09/03/2019 – Samuel Krist
Things will go uphill and down again, but one thing is clear: It will not be possible to stop it. In the next few years, the entire logistics industry will undergo a transformation. An enormous demand for drivers and greater efficiency will be met by digitalisation, several new players and the elephant in the room: autonomous trucks.
But not so fast. Let's start in the here and now.
Where we stand
The logistics industry is a huge market. Internationally, its value is estimated at over four trillion dollars – ten percent of total global GDP. Half of this value added is generated by trucks on the road, as 85 percent of all goods travel a distance of 150 kilometres or less. A distance over which other modes of transport have no chance. This is also reflected in the labor market: In the US the road freight provides nine million jobs, in the EU over six and a half million – not counting indirectly profiting businesses such as repair shops, rest stops, motels and many more.
And the market is growing steadily, driven by flourishing world trade and the triumph of online commerce. Already today, millions of jobs remain unfilled worldwide, the industry can hardly meet demand, and wage costs are rising. No wonder, then, that there is enormous potential for digitalisation and automation projects.
What is happening now?
Even without major technical innovations, it is now possible to digitalize many processes and work more efficiently. In this extremely fragmented industry – the 10 largest players have a worldwide market share of only 20 percent – even today faxes are sent, telephone calls are made and long lists are written. The consequences: empty trips, waiting times, poor data evaluation and unnecessary communication effort. In times of personnel shortage, this is actually unforgivable, but nevertheless large and small companies alike feel safe, because things are running smoothly. The orders fly in just like that, there is more demand than supply. But this could change quickly if one does not rethink early. The situation is well-known and attracts ambitious people with new ideas: A number of start-ups have already developed apps and platforms that can be used to increase efficiency at many points along the value chain. Optimized route and storage space planning meet data evaluation, reliable tracking and clear cost calculation at the push of a button. Anyone who does not participate in this, runs the risk of losing touch.
At the same time, more and more large shops and marketplaces, above all Amazon, are relying on their own fulfillment. They see the industry's untapped potential, while the industry seems too saturated to notice that others are gaining an edge.
And then what?
That's when things really get going. Autonomous vehicles are no longer a vision of the future. Today, autonomous cars already have millions of test kilometres on the speedometer, and trucks are in no way inferior to them. The development is mainly held back by laws, but in the end it is only a matter of time until public opinion changes and the technology is accepted. The higher efficiency, which means lower costs, less pollution, fewer accidents and faster deliveries (trucks without drivers don't need a break...), will ultimately ensure this.
One thing no one should forget: Even if autonomous cars are in the focus of the media and thus also of public perception, the impact of self-driving trucks will be immeasurably large – and it will come first. In purely technical terms, long-distance transport between cities, on motorways and highways, is much less complicated. Legally, things will also move faster if the self-driving bolides do not come close to crosswalks and residential areas. Meanwhile, vehicle manufacturers are gaining more and more self-confidence. In Germany, which is heavily regulated, the first pilot projects have been underway for a year now with platooning technology: Here, several driverless trucks are driving in the slipstream of a man-operated vehicle – the soft start into autonomous delivery traffic. In the US, completely autonomous tours and passing manoeuvres on open roads have even been carried out, Volvo produces its self-driving trucks completely without a driver's cab. The message: We are ready to go.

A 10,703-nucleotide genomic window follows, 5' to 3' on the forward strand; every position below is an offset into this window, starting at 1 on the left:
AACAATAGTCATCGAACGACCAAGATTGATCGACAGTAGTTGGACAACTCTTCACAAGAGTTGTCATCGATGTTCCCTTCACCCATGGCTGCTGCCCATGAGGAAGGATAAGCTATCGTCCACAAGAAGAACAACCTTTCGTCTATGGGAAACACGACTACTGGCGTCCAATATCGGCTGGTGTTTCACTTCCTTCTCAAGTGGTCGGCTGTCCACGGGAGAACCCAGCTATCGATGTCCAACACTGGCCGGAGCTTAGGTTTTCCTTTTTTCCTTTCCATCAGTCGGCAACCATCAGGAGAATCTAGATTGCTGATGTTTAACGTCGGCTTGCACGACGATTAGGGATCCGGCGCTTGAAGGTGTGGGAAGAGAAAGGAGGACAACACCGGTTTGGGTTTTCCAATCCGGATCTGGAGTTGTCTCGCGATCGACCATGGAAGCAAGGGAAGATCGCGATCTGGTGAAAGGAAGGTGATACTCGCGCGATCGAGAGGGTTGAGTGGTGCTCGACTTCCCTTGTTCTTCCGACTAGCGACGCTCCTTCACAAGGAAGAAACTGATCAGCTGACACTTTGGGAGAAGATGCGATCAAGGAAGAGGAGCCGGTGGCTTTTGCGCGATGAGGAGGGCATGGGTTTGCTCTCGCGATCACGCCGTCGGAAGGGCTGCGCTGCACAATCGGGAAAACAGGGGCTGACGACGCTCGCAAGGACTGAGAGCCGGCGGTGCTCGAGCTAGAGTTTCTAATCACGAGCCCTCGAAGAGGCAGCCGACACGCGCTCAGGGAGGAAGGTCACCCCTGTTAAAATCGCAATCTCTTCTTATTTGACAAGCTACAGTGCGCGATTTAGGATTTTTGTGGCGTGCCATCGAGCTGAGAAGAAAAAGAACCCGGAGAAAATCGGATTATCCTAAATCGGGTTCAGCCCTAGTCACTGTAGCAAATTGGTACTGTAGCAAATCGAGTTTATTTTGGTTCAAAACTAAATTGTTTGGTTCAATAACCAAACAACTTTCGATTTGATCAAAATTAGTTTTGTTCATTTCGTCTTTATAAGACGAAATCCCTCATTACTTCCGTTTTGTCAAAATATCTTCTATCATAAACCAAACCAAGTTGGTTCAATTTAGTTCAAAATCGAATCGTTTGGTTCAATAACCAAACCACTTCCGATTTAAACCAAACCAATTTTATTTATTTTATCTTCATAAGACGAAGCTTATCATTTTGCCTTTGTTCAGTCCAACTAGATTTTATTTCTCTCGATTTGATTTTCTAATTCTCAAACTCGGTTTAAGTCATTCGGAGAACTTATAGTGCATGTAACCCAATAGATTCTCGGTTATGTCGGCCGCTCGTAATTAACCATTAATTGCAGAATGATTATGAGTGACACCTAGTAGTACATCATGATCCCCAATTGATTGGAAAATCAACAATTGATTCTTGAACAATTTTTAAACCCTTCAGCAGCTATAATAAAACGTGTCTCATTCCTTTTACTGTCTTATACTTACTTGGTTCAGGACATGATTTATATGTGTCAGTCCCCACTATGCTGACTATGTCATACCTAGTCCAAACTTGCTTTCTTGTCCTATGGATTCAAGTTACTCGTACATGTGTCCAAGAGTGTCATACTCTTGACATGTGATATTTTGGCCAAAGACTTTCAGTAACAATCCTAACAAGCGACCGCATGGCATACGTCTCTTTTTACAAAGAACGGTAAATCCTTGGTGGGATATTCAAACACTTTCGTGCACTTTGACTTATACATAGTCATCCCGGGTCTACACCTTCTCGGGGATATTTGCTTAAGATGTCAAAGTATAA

Let's cut to the chase.
A trillion-dollar market with immense growth and demand that can hardly be satisfied will very soon be given the opportunity to increase efficiency enormously and at the same time eliminate a large part of all labour costs. This opportunity will be seized. Because those who do not do so will disappear.
But it will not stop at autonomous trucks. The warehouses, transhipment points, ships and ports of the future will, in perspective, become completely automated and autonomous, as will many other areas where trucks or other slow-moving machines are moved, i.e. mines, farms and factory sites. A completely closed private area with fixed, calculable routes and procedures, without legal restrictions and human interference: that is the sandbox dream of every developer in this field.
What this means for the labour market is becoming apparent. Estimates vary, but the International Transport Forum ITF, an OECD think tank with 60 member countries, predicts that by 2030 around 50 to 70 percent of all driver jobs will disappear. Not all of them altogether and not all at once, but still. If we assume a conservative 50 percent, this would mean over four million jobs in the USA and over three million in the EU - leaving out the mass of dependent companies.
We are therefore facing an enormous upheaval in the working world in many parts of the world. Jobs will disappear en masse, and at the same time a number of new occupational fields will be created. Every player in logistics would do well to prepare for this future.